It is, however, a matter of little consequence to us, beyond mere curiosity, whether Jephthah's daughter was preserved alive or not. We have before shewn, that the truth of Revealed Religion is by no means dependent upon this fact, even if determined in the negative; because in this case the act was not committed under the sanction of the divine law, but in violation of it. Still Chris­tians in general have thought, that the honour of religion was much compromised by the transaction, because Jephthah was an instrument raised up for the delivery of Israel, and was a prosper­ous commander and judge; and because no intimation is given of the illegality of his vow, or of any divine disapprobation in conse­quence of it. But if the honour of religion depended on the faultlessness of conduct of the characters distinguished in the Jewish history, it would be very difficult to maintain it indeed; as there is scarcely one of them whose conduct might be taken for the imita­tion of the Christian. To the best of them, many tilings were per­mitted because of the hardness of their hearts, as the Lord himself declares, which in the beginning were not so, and which he pro­hibits to the member of a true church, and not of the mere type of a church, which was all that the Jewish was. Many of their chief persons, even those most highly extolled in their typical character, to which alone the commendations of them are meant to apply, were guilty of acts in themselves enormously wicked: and David himself, the most distinguished of them all, in the deliberate mur­der of Uriah, committed a crime of premeditated wickedness, to which the cruel but not malignant or intentional error of Jephthah, even if brought into perpetration, would be comparatively inno­cent: for what he did proceeded from ignorance and a mistaken sense of duty; whereas David knew from the beginning that he was breaking the most imperative of the divine commandments. With what difficulties then are they embarrassed, in defending their religion, who believe the Jews ever to have been, personally, the peculiar favourites of heaven, the members of a true internal church: from which embarrassments, as we have occasionally shewn, the member of the New Jerusalem Church is exempt, who believes the Jews only to have been a representative church, or even a representation or type of a church; in which case sanctity of private character was by no means necessarily implied, even in the persons who sustained the most holy representations. To us then it matters not, beyond the interest the story is calculated to excite, whether Jephthah's daughter was actually sacrificed, any more than it does whether Iphigenia, the daughter of Agamemnon, was actually sacrificed, or whether, as some authors affirm, she was at the critical moment conveyed away by Diana, to be a priestess in her temple, and a white hind miraculously substituted in her place. To us it matters not whether Jephthah was the man of en­lightened piety which he is represented by some writers, or the ignorant barbarian assumed by others. But we will proceed to close our remarks on the history of Jephthah by a short view, as far as we are enabled to discover it, of the spiritual import of some of the principal circumstances recorded: only adding further to our prefatory observations, that no light is thrown upon the fact in dispute in the writings of the herald of the New Church, in which there does not occur a single quotation from any part of the history, or the slightest reference to it.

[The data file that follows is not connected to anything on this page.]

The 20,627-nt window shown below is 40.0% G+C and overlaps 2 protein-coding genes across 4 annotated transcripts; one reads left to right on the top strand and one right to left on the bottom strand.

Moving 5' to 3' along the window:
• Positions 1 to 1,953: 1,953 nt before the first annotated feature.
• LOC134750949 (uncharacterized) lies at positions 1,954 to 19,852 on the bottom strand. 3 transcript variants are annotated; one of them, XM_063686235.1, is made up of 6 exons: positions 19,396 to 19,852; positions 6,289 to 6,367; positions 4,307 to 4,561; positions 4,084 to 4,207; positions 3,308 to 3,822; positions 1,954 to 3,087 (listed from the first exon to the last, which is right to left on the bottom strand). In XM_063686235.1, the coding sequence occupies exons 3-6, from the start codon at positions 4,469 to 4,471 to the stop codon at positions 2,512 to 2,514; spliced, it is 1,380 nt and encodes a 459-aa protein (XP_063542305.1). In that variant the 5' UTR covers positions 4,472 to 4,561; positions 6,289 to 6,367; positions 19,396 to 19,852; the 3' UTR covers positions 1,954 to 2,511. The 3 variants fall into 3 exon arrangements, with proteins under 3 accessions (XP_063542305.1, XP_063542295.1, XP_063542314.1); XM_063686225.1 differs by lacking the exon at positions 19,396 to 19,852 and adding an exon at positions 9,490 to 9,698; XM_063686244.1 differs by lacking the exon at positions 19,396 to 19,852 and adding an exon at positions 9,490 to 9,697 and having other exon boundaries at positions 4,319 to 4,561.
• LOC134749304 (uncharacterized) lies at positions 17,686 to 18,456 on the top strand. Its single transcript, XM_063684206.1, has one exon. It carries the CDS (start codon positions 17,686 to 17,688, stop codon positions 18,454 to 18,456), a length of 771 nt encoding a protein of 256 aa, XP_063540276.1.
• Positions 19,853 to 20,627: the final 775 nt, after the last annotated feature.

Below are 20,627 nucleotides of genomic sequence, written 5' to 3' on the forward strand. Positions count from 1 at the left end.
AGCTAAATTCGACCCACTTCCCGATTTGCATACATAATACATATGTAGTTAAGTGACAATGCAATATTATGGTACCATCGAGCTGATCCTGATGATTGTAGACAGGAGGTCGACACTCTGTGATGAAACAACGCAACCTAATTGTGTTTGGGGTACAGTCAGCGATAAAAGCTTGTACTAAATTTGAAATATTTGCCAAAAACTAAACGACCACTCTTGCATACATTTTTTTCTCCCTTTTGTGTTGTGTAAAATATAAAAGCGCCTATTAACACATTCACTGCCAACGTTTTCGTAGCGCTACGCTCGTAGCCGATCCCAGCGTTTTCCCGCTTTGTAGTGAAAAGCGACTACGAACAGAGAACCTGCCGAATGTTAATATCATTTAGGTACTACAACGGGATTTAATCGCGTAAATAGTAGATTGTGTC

Although without more illumination than the church is at pre­sent in possession of, it may be difficult to trace the reason why the various oppressions and deliverances of the Israelites occurred in the order in which they are recorded, and why the judges who were the instruments of effecting those deliverances, succeeded each other in the progression that we find; yet one thing is so remarkable in this respect, and agrees so exactly with the informa­tion the New Church possesses respecting the meaning of the twelve tribes of Israel, that we cannot but be struck with the coin­cidence, and discover in it an additional proof of the truth of our doctrines upon this subject. It is this: that the judge who de­livered Israel on their first affliction, from their enemies after they were settled in the land, and indeed the first of the series of governors who are properly called judges, was Othniel of the tribe of Judah; and the last of them was Samson of the tribe of Dan. Now Judah, we are informed, represents the highest principle in the church, called the celestial, and Dan the lowest, called the sensual; whence it is evident that the whole series represent a progression in order, through all the states that enter into the con­stitution of the church, or of the man of the church, from the highest to the lowest. Another striking coincidence or two may be mentioned: one is, that as the first judge was Otlmiel, of the tribe of Judah, so the second was Ehud, of the tribe of Benjamin: the reason of which no doubt is, because Benjamin is the external of the same general principle that has Judah for its internal; which also is the reason, when an entirely different state was represented under the kings, the order of which was to begin from the external and thence proceed to the internal, Saul, the first king, was of the tribe of Benjamin, and David, the second, of the tribe of Judah: and from the same cause it was that when the twelve tribes were split into two kingdoms, Benjamin alone, of them all, remained with the tribe of Judah. Another coincidence is observable in the facts, that Jephthah was the next distinguished judge that came after Gideon, and that Gideon was of that part of the tribe of Manasseh that had their inheritance within Jordan, and Jephthah was of the other half of the tribe of Manasseh that had their lot beyond Jordan: for it is said that Jephthah was a Gileadite, and Gilead was a country beyond Jordan which fell to the inheritance of one of the half-tribes of Manasseh. From this circumstance it is evident, that Jephthah must denote the external of the same general principle, as that of which Gideon is the internal. This fact, that he represents a principle that belongs entirely to the external man, will account for the want of legitimacy which is recorded of his birth, and for the disorder and violence by which, in the early part of his life, he seems to have been distinguished.